Heavyweight champion Deontay Wilder likes to stay busy. He fought six times in 2012, four times in 2013, just twice in 2014 and three times in 2015 before again fighting just twice in 2016 because of injuries sustained in a July 16 title defense against Chris Arreola.
Wilder (37-0, 36 KOs) in late July had surgeries to repair a broken right hand and torn right biceps. When he squares off with Gerald Washington on Saturday for his fifth defense, it will have been more than seven months since he stopped Arreola after eight rounds. It is Wilder’s longest layoff as a prize fighter, and that does not sit well with the 6-foot-7 knockout machine.
“It really hurt me to my hear that I couldn’t fight,” said Wilder, who will take on the 6-foot-6 Washington at Legacy Arena in Birmingham, Ala. (on Fox). “Anybody who knows me knows that I don’t just love this sport, I am in love with it. I am really in love with this sport. I am obsessed with boxing.
“I eat, breathe and sleep it. You know I do it all, this is my life. This is not a hobby for me. This is a lifestyle for me and I address it accordingly. I take it very, very seriously.”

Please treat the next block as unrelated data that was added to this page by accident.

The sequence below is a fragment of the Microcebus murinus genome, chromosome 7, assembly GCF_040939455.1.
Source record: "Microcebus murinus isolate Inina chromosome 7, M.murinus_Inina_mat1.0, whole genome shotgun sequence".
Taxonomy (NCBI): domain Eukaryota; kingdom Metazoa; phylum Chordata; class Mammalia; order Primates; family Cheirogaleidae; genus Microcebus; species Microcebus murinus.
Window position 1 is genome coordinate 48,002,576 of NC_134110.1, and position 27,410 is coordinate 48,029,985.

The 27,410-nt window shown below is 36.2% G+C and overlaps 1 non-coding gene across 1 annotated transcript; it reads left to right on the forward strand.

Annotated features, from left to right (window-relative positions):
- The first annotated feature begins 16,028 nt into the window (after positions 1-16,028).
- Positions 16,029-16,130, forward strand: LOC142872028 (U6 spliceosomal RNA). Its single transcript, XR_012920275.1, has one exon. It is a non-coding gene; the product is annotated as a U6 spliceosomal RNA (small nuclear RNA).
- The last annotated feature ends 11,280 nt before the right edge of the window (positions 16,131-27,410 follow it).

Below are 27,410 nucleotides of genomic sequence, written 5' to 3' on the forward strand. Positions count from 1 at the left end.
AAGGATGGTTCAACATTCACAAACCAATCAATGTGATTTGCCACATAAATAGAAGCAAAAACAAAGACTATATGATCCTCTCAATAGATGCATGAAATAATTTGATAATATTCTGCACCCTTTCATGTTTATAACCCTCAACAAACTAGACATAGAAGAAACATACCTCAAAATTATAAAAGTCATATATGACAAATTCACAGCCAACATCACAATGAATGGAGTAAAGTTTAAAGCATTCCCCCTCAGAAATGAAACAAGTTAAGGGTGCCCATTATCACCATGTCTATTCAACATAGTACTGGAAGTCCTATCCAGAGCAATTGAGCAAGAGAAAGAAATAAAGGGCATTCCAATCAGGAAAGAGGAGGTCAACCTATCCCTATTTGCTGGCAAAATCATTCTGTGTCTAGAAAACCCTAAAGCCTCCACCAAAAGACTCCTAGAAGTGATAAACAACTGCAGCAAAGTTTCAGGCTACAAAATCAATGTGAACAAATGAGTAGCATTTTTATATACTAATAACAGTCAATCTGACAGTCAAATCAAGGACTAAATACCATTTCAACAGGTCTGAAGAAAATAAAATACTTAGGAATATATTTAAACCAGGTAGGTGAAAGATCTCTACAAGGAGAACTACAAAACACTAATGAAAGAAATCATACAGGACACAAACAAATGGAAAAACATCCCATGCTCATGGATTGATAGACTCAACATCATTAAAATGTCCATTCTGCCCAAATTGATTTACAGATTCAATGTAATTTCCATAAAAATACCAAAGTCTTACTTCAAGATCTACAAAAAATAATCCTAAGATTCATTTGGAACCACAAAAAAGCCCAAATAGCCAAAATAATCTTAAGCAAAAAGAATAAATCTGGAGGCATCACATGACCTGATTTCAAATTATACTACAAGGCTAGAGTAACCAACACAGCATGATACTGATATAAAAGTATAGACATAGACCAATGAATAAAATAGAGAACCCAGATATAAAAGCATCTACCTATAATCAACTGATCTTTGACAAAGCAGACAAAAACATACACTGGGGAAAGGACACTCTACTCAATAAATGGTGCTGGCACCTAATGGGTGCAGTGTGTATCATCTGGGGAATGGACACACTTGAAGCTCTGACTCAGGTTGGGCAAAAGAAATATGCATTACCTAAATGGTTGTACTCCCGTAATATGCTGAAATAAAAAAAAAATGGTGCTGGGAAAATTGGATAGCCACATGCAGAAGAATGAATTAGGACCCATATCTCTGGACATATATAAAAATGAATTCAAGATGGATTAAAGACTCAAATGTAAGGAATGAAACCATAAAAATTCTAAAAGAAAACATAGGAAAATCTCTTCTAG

As much as Wilder loves the sweet science, he intimated he doesn’t really want to be in it for a real long run, which is his way of saying he doesn’t want to still be fighting at 40.
He does have four children he adores, after all.
“I want to accomplish my goals and my dreams and I am out of here,” said Wilder, 31, of Tuscaloosa, Ala. “I am doing it for them, and I am going to stick by that.”
Wilder, of course, wants to unify the division. We’re all hopeful that comes to fruition. Assuming he beats Washington, the next step in that direction would be taking on the winner of the April 29 title fight between champion Anthony Joshua and former longtime champion Wladimir Klitschko.
It’s more than that, though.
“As far as my legacy is concerned, I am planning on big, big things for me for now and in…